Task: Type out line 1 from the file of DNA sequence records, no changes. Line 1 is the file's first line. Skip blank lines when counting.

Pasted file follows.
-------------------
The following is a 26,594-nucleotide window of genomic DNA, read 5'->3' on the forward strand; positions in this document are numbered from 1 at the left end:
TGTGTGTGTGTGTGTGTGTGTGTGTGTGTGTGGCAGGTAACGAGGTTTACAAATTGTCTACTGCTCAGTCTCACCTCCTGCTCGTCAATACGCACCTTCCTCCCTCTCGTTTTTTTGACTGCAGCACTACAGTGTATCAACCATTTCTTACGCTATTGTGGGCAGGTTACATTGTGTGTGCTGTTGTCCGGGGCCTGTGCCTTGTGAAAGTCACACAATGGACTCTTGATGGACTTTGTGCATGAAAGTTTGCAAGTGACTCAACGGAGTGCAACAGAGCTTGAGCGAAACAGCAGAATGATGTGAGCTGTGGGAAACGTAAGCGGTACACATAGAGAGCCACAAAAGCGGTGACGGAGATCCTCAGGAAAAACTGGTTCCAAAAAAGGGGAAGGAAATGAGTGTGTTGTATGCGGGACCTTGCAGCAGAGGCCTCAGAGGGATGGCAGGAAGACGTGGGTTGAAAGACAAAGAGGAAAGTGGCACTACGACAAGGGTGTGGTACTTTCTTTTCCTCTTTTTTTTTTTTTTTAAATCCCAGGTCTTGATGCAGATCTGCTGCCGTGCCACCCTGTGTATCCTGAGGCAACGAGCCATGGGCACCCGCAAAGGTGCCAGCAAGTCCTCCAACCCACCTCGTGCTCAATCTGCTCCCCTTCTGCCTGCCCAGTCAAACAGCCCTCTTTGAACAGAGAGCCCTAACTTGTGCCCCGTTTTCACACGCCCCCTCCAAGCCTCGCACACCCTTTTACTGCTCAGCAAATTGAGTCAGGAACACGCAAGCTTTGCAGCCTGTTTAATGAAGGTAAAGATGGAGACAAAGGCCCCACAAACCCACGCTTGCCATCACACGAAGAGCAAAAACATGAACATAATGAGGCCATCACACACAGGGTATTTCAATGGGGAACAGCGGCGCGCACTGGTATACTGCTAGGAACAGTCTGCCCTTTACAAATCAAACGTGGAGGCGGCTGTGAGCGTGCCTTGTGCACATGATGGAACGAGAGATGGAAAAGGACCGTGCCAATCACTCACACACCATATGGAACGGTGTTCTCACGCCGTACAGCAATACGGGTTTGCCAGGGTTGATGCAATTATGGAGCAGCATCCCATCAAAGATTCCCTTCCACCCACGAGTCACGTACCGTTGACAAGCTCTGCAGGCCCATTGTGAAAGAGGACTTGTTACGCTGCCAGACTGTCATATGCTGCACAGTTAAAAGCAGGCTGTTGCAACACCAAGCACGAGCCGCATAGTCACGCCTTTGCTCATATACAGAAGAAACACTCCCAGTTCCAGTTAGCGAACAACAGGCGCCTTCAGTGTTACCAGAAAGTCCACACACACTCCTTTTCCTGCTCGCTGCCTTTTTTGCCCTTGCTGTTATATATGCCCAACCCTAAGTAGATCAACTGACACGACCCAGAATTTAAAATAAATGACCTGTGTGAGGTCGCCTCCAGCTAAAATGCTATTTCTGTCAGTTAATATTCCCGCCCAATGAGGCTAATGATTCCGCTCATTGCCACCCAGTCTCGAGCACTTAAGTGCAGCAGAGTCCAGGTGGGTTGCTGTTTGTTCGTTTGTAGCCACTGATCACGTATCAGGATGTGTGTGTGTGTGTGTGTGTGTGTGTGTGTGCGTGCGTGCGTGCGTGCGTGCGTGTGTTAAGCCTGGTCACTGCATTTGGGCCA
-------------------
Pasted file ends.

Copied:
The following is a 26,594-nucleotide window of genomic DNA, read 5'->3' on the forward strand; positions in this document are numbered from 1 at the left end: